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Showing results for: [ Vertebrate Biology ]
Herbivory is a key ecological process that sustains food webs, and can regulate the biomass of primary producers in an ecosystem. It has long been hypothesized that rates of herbivory are greatest in ... morethe tropics, although strong evidence to support this is limited. The aim of this project was to identify the key species of herbivores, to identify the grazing rates of key herbivores, and in conjunction with project WAMSI 2 KMRP Project 2.2.4 (benthic primary productivity) provide estimates of the proportion of production that is consumed by herbivores. The research on herbivory was focused on the islands and coast of the Bardi Jawi Indigenous Protected Area in the Kimberley (Western Australia), encompassing Jalan (Tallon Island) and Iwany (Sunday Island). Focus of the herbivory study was on one type of habitat (seagrass meadows), and the diet of two species of herbivores (golden-lined rabbitfish and green turtle). Four surveys were conducted between October 2014 and April 2016. At these locations the following measurements or collections were made (not all measurements were made during each survey): (1) Rates of herbivory (three surveys). These data are presented in the report for WAMSI KMRP 2.2.4, here the focus is on assessing rates of herbivory as a proportion of primary production; (2) Collections of golden-lined rabbitfish (Siganus lineatus); and (3) Blood samples from green turtles (Chelonia mydas). Ten green turtles were tagged with satellite tags: 4 in April 2015, and 6 in April 2016. This data record only pertains to data held by CSIRO. For access to all other data generated by collaborative research partners of the KMRP 1.1.2 project refer to the additional metadata field.less
WAMSI-Kim 1.1.2 Key ecological pr - Rates of herbivory - Published 16 Nov 2017
The Australian National Wildlife Collection is a significant biodiversity resource aiding the study, classification and documentation of Australia’s terrestrial vertebrates (excluding fresh water fish... more) . In April 1976, it was formally recognised by its gazettal as the Australian National Wildlife Collection by the Commonwealth Government.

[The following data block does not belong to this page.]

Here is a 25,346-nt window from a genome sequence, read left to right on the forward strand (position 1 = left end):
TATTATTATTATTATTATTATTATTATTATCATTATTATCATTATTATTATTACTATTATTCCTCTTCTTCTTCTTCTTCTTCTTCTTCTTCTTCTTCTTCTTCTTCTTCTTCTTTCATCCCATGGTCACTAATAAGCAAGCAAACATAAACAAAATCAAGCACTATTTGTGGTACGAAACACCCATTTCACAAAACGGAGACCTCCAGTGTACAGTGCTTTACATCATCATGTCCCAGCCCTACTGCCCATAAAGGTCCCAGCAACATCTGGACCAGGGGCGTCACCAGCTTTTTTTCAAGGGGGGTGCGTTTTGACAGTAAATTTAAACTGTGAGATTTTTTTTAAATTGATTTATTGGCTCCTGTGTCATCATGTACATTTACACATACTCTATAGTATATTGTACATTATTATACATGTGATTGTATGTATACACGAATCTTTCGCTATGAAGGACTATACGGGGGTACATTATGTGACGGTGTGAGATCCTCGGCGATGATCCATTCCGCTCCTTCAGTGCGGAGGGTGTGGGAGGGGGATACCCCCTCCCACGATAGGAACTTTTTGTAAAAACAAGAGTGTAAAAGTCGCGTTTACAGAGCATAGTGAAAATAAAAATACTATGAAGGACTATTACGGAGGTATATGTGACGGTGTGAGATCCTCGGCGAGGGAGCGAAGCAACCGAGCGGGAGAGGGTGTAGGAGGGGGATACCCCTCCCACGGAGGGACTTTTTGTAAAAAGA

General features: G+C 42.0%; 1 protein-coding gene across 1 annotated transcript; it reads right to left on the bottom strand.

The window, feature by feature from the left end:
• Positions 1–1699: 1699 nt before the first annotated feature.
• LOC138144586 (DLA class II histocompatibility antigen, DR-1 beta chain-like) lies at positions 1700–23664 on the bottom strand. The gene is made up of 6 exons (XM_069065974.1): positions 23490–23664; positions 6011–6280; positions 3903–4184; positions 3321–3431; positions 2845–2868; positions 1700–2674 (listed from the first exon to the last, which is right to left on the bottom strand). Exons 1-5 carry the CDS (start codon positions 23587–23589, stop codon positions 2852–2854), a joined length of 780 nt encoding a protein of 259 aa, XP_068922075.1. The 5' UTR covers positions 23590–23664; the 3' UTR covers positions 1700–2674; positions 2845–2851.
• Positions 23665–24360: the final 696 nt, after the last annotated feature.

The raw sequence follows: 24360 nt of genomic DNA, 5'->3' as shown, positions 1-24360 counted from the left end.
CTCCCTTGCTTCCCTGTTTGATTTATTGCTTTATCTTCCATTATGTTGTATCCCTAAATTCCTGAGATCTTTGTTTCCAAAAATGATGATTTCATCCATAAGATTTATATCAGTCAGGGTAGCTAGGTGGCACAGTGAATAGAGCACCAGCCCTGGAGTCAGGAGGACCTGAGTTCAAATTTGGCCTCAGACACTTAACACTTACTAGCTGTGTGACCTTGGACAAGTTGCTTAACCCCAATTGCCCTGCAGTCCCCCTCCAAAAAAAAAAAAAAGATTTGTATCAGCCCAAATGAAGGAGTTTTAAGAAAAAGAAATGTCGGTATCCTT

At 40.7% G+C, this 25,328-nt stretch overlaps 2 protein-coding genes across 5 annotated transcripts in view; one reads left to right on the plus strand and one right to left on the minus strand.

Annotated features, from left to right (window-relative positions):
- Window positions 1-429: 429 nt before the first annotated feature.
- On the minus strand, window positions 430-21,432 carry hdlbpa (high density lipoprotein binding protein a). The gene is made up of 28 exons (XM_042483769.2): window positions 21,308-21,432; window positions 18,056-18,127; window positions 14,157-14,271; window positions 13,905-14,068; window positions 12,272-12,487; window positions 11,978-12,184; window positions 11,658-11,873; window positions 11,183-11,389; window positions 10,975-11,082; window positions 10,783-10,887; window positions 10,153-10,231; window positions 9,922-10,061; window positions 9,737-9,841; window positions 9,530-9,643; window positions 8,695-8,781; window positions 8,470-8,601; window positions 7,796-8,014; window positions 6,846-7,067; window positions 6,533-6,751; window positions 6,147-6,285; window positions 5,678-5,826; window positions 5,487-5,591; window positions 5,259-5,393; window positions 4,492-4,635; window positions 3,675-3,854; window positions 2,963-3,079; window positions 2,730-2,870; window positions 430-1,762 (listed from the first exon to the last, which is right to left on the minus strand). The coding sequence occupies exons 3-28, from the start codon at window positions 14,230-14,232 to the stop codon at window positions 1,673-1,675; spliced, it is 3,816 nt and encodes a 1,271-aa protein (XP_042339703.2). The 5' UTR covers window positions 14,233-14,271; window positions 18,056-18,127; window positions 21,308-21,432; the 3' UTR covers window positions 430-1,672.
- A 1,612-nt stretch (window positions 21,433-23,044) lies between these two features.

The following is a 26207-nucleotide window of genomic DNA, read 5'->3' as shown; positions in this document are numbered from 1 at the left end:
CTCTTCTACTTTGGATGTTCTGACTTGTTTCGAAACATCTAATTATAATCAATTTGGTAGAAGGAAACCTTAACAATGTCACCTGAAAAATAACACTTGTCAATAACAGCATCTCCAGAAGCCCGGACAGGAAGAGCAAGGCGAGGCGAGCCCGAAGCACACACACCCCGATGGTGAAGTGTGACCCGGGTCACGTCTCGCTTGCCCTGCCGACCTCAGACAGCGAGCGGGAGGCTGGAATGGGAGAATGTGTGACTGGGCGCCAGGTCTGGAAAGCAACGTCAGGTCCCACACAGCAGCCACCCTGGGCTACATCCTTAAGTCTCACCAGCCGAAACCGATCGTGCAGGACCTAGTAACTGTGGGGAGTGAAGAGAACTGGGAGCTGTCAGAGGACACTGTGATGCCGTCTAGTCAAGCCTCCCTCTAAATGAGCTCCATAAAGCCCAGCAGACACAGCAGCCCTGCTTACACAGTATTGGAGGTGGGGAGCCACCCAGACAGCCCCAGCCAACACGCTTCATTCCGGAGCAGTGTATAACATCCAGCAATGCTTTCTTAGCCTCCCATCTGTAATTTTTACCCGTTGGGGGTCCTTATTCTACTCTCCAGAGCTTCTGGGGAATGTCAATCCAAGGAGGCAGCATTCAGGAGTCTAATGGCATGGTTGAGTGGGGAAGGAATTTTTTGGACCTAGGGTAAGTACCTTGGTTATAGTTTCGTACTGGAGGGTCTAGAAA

The Australian National Wildlife Collection holds approximately 200 000 irreplaceable scientific specimens, including skins, skeletons, specimens in spirit, bird eggs, tissues and a wildlife sound library. The collection focuses on terrestrial vertebrates of Australia and Papua New Guinea and rodents of South-East Asia. There are also specimens from other parts of the world.
ANWC research addresses the diversity, evolution, and conservation of Australia's wildlife, focussing on its systematics and taxonomy (study of evolutionary relationships among organisms) and biogeography.less
Australian National Wildlife Collection - Biological Specimen Collections - Published 30 Jan 2013
The Wildlife Parasite and Pathology Collection is a biodiversity resource backing up nearly 40 years of research into the biology and taxonomy of Australian native and introduced parasites and the bio... morelogy and pathology of their hosts.
The Collection currently holds 9,228 irreplaceable specimens of 1074 parasite species, covering 94 families in 13 orders, from 7,358 individual postmortems on 579 host species. The collection documents 24,110 individual host-parasite associations, representing 3,307 unique associations between a given parasite species and a given host species.
The Collection focuses on the parasites of the terrestrial vertebrates of Australia and Papua New Guinea and rodents of South-East Asia. There are also specimens from other parts of the world.less
Australian National Wildlife Collection - Biological Specimen Collections - Published 24 Jan 2013